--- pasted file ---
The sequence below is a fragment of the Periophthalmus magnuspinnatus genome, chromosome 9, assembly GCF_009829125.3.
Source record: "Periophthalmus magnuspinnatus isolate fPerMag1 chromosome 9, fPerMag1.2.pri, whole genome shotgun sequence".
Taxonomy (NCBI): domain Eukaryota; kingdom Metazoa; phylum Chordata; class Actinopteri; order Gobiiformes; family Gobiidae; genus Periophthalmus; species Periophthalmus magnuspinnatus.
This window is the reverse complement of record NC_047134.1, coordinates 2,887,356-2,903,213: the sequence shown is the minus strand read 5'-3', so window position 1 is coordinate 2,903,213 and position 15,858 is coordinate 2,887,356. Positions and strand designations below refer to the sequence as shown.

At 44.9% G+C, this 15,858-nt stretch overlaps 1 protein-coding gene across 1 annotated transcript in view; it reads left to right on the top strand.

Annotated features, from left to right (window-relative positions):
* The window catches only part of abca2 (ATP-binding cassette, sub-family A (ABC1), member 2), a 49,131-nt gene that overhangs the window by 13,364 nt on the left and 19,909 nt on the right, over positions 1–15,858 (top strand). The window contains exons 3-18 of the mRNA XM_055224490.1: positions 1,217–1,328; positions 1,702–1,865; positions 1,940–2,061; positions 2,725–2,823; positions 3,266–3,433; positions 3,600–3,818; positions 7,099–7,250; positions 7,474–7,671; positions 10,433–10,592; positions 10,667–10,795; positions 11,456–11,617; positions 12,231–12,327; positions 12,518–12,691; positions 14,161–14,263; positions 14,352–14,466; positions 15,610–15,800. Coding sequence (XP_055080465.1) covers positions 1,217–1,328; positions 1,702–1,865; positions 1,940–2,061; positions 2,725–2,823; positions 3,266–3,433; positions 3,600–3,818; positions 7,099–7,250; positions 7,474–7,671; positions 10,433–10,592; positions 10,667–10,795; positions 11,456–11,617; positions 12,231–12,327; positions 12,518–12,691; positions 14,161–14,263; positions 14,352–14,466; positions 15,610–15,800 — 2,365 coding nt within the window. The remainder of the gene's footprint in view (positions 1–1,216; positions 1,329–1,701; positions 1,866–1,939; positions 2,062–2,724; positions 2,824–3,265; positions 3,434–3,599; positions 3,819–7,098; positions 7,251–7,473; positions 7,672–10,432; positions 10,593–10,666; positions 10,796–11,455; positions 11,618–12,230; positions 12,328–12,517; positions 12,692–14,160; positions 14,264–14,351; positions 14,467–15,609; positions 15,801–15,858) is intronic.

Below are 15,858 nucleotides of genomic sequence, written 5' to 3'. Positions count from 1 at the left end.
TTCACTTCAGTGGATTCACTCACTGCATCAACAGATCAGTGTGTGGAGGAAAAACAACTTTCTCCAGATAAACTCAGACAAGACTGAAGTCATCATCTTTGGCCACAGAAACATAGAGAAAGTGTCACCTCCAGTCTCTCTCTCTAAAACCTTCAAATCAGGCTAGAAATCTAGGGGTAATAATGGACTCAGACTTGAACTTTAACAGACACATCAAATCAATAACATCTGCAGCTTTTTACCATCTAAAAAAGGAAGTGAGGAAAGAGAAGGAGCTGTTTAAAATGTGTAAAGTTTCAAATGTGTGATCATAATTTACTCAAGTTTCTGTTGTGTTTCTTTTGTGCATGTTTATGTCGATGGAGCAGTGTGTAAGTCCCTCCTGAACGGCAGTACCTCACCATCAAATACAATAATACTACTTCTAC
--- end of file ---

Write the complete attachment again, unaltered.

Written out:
The sequence below is a fragment of the Periophthalmus magnuspinnatus genome, chromosome 9, assembly GCF_009829125.3.
Source record: "Periophthalmus magnuspinnatus isolate fPerMag1 chromosome 9, fPerMag1.2.pri, whole genome shotgun sequence".
Taxonomy (NCBI): domain Eukaryota; kingdom Metazoa; phylum Chordata; class Actinopteri; order Gobiiformes; family Gobiidae; genus Periophthalmus; species Periophthalmus magnuspinnatus.
This window is the reverse complement of record NC_047134.1, coordinates 2,887,356-2,903,213: the sequence shown is the minus strand read 5'-3', so window position 1 is coordinate 2,903,213 and position 15,858 is coordinate 2,887,356. Positions and strand designations below refer to the sequence as shown.

At 44.9% G+C, this 15,858-nt stretch overlaps 1 protein-coding gene across 1 annotated transcript in view; it reads left to right on the top strand.

Annotated features, from left to right (window-relative positions):
* The window catches only part of abca2 (ATP-binding cassette, sub-family A (ABC1), member 2), a 49,131-nt gene that overhangs the window by 13,364 nt on the left and 19,909 nt on the right, over positions 1–15,858 (top strand). The window contains exons 3-18 of the mRNA XM_055224490.1: positions 1,217–1,328; positions 1,702–1,865; positions 1,940–2,061; positions 2,725–2,823; positions 3,266–3,433; positions 3,600–3,818; positions 7,099–7,250; positions 7,474–7,671; positions 10,433–10,592; positions 10,667–10,795; positions 11,456–11,617; positions 12,231–12,327; positions 12,518–12,691; positions 14,161–14,263; positions 14,352–14,466; positions 15,610–15,800. Coding sequence (XP_055080465.1) covers positions 1,217–1,328; positions 1,702–1,865; positions 1,940–2,061; positions 2,725–2,823; positions 3,266–3,433; positions 3,600–3,818; positions 7,099–7,250; positions 7,474–7,671; positions 10,433–10,592; positions 10,667–10,795; positions 11,456–11,617; positions 12,231–12,327; positions 12,518–12,691; positions 14,161–14,263; positions 14,352–14,466; positions 15,610–15,800 — 2,365 coding nt within the window. The remainder of the gene's footprint in view (positions 1–1,216; positions 1,329–1,701; positions 1,866–1,939; positions 2,062–2,724; positions 2,824–3,265; positions 3,434–3,599; positions 3,819–7,098; positions 7,251–7,473; positions 7,672–10,432; positions 10,593–10,666; positions 10,796–11,455; positions 11,618–12,230; positions 12,328–12,517; positions 12,692–14,160; positions 14,264–14,351; positions 14,467–15,609; positions 15,801–15,858) is intronic.

Below are 15,858 nucleotides of genomic sequence, written 5' to 3'. Positions count from 1 at the left end.
TTCACTTCAGTGGATTCACTCACTGCATCAACAGATCAGTGTGTGGAGGAAAAACAACTTTCTCCAGATAAACTCAGACAAGACTGAAGTCATCATCTTTGGCCACAGAAACATAGAGAAAGTGTCACCTCCAGTCTCTCTCTCTAAAACCTTCAAATCAGGCTAGAAATCTAGGGGTAATAATGGACTCAGACTTGAACTTTAACAGACACATCAAATCAATAACATCTGCAGCTTTTTACCATCTAAAAAAGGAAGTGAGGAAAGAGAAGGAGCTGTTTAAAATGTGTAAAGTTTCAAATGTGTGATCATAATTTACTCAAGTTTCTGTTGTGTTTCTTTTGTGCATGTTTATGTCGATGGAGCAGTGTGTAAGTCCCTCCTGAACGGCAGTACCTCACCATCAAATACAATAATACTACTTCTAC